"The billion-dollar lab is an extraordinary research opportunity," he said.

NBC has scheduled 3,600 hours of Olympics programming on its main network, along with Telemundo, USA, Oxygen, MSNBC, CNBC and Bravo. That's the equivalent of eight days of programming packed into each day.

In addition, the company is planning to make 2,200 hours of streaming video available on NBCOlympics.com. Consumers may also get video on demand via their computer and Olympics content through their mobile phones.

NBC relies on Nielsen Media Research for a count of how many people are watching the Olympics on their TVs at home, but there is no existing research tool that pulls together all the different types of exposure, Wurtzel said. With the help of outside companies and its own research staff, NBC is using about 10 methods for measuring the audience.

NBC has contracted with Quantcast Corp. to get a sense of who is using NBCOlympics.com. Besides video streaming, computer users are being offered reams of Olympics data, blogging of live events and gaming. NBC wants to know how many people will visit NBCOlympics.com, what pages they are viewing and how much time they are spending on the computer.

The information could be used on the fly to program the Web site. If one sport is doing particularly well with video on demand requests, NBCOlympics.com might feature it on its home page.

Same thing with mobile phone content: Will phone owners be interested in updates on events or in streaming video?

"I have no idea how people are going to use this stuff," Wurtzel said.

NBC will also be working with another company, Integrated Media Measurement Inc., that will distribute special cell phones to consumers. They will measure, through a signal included in Olympics audio, how much people are exposed to Olympics programming when they aren't at home.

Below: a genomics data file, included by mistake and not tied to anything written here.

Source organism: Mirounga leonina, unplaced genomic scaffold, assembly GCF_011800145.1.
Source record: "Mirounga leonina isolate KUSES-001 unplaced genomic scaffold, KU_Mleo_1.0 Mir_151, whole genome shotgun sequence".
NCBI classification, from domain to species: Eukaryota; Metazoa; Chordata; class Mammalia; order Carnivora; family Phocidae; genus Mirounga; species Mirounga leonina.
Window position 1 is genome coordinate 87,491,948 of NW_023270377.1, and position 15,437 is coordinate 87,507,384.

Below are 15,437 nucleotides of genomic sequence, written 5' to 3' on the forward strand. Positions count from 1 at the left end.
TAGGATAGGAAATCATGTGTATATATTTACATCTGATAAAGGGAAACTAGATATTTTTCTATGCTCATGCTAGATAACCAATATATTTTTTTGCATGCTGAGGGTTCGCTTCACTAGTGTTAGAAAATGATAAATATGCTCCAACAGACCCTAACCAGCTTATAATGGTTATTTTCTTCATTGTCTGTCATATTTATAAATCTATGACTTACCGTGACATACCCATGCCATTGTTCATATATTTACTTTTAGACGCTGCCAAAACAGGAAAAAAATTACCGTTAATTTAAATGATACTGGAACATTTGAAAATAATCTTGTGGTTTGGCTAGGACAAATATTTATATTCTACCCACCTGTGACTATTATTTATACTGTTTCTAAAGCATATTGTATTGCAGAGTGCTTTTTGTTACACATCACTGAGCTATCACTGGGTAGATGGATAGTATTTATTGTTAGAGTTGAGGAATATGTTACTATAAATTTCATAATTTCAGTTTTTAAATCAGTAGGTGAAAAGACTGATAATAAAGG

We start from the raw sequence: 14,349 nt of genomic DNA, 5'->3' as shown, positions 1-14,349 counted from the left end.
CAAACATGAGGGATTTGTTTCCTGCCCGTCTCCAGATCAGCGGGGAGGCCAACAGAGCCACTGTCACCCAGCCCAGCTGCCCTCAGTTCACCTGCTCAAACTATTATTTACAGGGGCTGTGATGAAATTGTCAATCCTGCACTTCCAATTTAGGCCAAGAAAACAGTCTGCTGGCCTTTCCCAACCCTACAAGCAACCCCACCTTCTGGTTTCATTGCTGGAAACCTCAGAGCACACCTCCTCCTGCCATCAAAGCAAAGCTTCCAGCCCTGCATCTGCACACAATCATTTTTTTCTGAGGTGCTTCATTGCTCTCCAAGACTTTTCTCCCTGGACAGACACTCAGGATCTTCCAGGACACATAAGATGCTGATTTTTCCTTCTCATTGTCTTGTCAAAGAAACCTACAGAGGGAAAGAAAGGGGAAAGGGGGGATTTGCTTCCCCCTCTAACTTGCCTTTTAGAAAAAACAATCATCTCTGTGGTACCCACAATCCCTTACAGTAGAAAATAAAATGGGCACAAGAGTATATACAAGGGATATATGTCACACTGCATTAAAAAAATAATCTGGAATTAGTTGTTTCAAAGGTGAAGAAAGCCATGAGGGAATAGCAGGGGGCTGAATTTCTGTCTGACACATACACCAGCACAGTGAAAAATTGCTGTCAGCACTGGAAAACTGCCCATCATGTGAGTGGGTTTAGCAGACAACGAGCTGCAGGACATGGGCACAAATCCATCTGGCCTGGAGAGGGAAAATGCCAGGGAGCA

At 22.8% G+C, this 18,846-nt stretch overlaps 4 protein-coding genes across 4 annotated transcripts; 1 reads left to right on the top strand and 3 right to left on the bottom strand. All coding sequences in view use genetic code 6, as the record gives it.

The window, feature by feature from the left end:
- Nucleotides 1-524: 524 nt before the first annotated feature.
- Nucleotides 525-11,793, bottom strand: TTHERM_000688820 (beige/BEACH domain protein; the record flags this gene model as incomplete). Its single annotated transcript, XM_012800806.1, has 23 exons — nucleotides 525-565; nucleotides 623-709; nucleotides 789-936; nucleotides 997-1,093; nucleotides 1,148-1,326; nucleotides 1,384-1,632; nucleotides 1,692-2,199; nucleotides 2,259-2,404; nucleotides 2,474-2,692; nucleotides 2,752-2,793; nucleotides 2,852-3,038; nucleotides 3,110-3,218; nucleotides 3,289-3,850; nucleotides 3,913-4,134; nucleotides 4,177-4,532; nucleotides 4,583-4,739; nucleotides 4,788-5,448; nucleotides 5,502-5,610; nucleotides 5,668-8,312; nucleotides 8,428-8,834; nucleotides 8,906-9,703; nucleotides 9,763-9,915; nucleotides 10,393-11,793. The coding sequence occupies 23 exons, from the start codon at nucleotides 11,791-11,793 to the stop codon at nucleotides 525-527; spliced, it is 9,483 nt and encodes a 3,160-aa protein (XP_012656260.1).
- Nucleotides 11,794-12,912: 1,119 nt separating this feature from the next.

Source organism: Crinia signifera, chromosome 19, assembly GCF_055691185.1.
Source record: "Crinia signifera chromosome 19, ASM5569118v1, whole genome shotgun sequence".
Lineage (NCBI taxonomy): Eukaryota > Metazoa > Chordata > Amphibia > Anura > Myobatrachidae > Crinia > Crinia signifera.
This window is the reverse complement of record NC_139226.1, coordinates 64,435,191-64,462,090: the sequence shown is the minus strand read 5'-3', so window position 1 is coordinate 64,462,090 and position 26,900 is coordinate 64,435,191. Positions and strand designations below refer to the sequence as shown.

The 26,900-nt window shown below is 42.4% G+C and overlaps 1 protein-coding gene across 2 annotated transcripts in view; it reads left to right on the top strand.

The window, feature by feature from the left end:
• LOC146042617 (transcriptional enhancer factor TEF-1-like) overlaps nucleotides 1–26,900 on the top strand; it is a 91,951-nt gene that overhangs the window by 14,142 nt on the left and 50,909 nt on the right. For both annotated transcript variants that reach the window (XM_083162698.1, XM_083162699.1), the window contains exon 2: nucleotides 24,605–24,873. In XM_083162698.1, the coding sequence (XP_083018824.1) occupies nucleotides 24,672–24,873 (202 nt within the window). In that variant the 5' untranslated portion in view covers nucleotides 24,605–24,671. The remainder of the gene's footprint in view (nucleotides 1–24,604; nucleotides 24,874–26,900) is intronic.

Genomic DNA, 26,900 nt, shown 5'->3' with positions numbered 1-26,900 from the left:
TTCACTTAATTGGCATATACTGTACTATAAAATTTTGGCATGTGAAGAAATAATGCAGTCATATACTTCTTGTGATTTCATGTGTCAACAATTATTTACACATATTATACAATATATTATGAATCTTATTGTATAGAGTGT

NBC is conducting an online survey of 500 consumers each day, a total of 8,500 throughout the 17-day games, to ask detailed questions about how much they are using different media platforms. The company is also running different focus groups.

In an old media world, television companies didn't particularly want evidence that consumers were doing anything other than watching their content on television. That's not so anymore, Wurtzel said.

"The whole idea is to get the same person and to touch them across all different sorts of platforms," he said.

The information NBC gleans is not yet currency, meaning it won't be recognized in the advertising community to set prices for commercial time. Wurtzel concedes that some of the research efforts may not work in practice as they are designed.

But he's considering it a step toward producing what NBC calls a TAMI — Total Audience Measurement Index, which takes into account TV, online, video on demand and mobile phone usage. It may eventually be used for all programming going forward.

URL: http://www.msnbc.msn.com/id/25555961/

Porn cuts into TV sports programme


By Yvonne Tahana

Sky has apologised for a technical glitch which caused pornography to screen on thousands of televisions yesterday.

Toyota Grassroots Rugby was showcasing its usual fare of premier and senior club rugby on Prime TV yesterday when adult channel Spice:xcess interrupted.

About four minutes of the hour-long sports show was replaced by Spice at about 3pm for digital subscribers in Auckland and Northland.

Spice, one of three Sky adult channels, offers "sexy, exotic women, fetish lifestyle, ethnic and gonzo for those who believe variety is the Spice of life," according to the broadcaster's website.

North Shore Sky subscriber Mike Steenson was watching the rugby show with his 3-year-old son when porn rolled across his screen.

At first he thought it was a prank. "I'm not sure how many people were watching but it's not something you expect to come on, on a Sunday. You can't make mistakes like that."

Sky's director of communications, Tony O'Brien, said a technical fault in the system which manages the distribution of programmes was to blame.

"We apologise for any offence which may have been caused," he said.

The fact that it happened on a Sunday when kids and parents were likely to be at home was "doubly" embarrassing.

Steps had been taken to ensure that it would not happen again, Mr O'Brien said.

FeedM8 - Go Mobile